Remember them which have the rule over you, who have spoken unto you the word of God: whose faith follow, considering the end of their conversation.
A number of years ago, I saw a cartoon of a backpacking group. Each member had his eyes locked on the feet of the person in front of him—and the man in front, his nose buried in a map, was stepping off a cliff.
We laugh over such cartoons, yet Jesus warns us of doing the same thing in the verse above: “Whose faith follow, considering the end of their conversation.” In other words, consider the end results of their actions. Is that how you want to end up?
Just because somebody claims to be obeying Jesus or has truth, doesn’t mean we should blindly follow them wherever they lead us. Such is the early church.
It is easy to put the early Christians on a pedestal because they had access to the apostles or those who knew the apostles; because it was “original” Christianity; because they lived closer to Jesus’ time than we do; because they knew Greek (at least some of them) and we don’t. If what they wrote is contrary to what we believe, should we accept their beliefs as superior for the above reasons?
Let’s apply the verse from the beginning to this question. How did the early Christians end up?
For three hundred years, the early church remained firm against persecution. Despite hideous tortures, they remained faithful to Jesus and His teachings. In 313 AD, Constantine’s Edict of Milan gave freedom of religion to Christians. He subsequently made Christianity the state religion. In turn, the church became just like the world—in fact, part of the world, joining in the armies of the world, the business of the world, the ruling of the world. The result was the Roman Catholic church and near-extinction of true Christianity.
Why would the church crumble in just a few short years, going from the persecuted to becoming persecutors of heretics by AD 325? I know of only one way—if the lay people were following the leaders instead of Jesus. As long as they were told to obey Jesus, they did so, but when the leaders stepped off the cliff, they did the same. We know, too, that the leaders were not following Jesus with all their heart, soul, mind and strength, because they turned from following Him so quickly. We need to remember, despite whatever they may have said, that the church crumbled quickly when Satan changed his tactics.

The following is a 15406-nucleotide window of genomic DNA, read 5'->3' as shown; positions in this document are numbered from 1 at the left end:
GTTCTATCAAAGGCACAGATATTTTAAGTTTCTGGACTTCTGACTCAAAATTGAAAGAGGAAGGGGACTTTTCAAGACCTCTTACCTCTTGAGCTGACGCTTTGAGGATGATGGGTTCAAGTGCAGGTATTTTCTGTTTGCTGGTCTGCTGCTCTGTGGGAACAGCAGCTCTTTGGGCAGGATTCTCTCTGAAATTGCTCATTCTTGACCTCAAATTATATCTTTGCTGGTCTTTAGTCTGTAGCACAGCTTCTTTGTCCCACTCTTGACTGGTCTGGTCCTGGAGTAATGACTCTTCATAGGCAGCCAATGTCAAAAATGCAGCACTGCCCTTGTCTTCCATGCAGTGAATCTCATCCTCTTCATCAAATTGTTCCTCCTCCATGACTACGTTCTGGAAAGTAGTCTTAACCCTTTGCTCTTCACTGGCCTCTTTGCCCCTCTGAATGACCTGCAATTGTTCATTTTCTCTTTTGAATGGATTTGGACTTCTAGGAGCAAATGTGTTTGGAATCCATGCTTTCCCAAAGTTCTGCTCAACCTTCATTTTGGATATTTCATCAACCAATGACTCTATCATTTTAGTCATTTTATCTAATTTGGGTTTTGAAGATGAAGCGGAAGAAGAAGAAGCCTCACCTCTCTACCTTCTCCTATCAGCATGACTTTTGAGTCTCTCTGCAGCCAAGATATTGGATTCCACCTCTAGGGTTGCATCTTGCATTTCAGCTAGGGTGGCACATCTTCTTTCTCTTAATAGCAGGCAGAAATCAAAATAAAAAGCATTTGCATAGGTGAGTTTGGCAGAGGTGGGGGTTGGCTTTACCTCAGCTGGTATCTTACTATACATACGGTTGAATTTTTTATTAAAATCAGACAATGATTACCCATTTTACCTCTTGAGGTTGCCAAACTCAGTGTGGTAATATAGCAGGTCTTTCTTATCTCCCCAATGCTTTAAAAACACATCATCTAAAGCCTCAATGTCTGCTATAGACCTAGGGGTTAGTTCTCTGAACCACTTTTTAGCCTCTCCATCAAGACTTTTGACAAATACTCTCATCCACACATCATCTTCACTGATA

In studying the writings of the early church, I have read many interesting things and good teachings. However, I have read way too much opinion stated as fact. It seems they were just like us—susceptible to tangents and misunderstandings. They were human.
For example, I believe it was Clement of Alexandria who wrote that it was wrong for a man to shave his beard, because that is how God made him. Yet he wrote, in the same letter, that it would be fine for a man to shave his head. Huh? We can’t have it both ways!
The New Testament is timeless. Almost everything in it is as absolutely relevant to today as it was the day it was written. I believe that God did not spell out certain things so that we can adapt to the culture. For example, God did not command men (or women) to wear robes, or only to walk instead of ride, or only to ride oxcarts instead of horse-drawn wagons.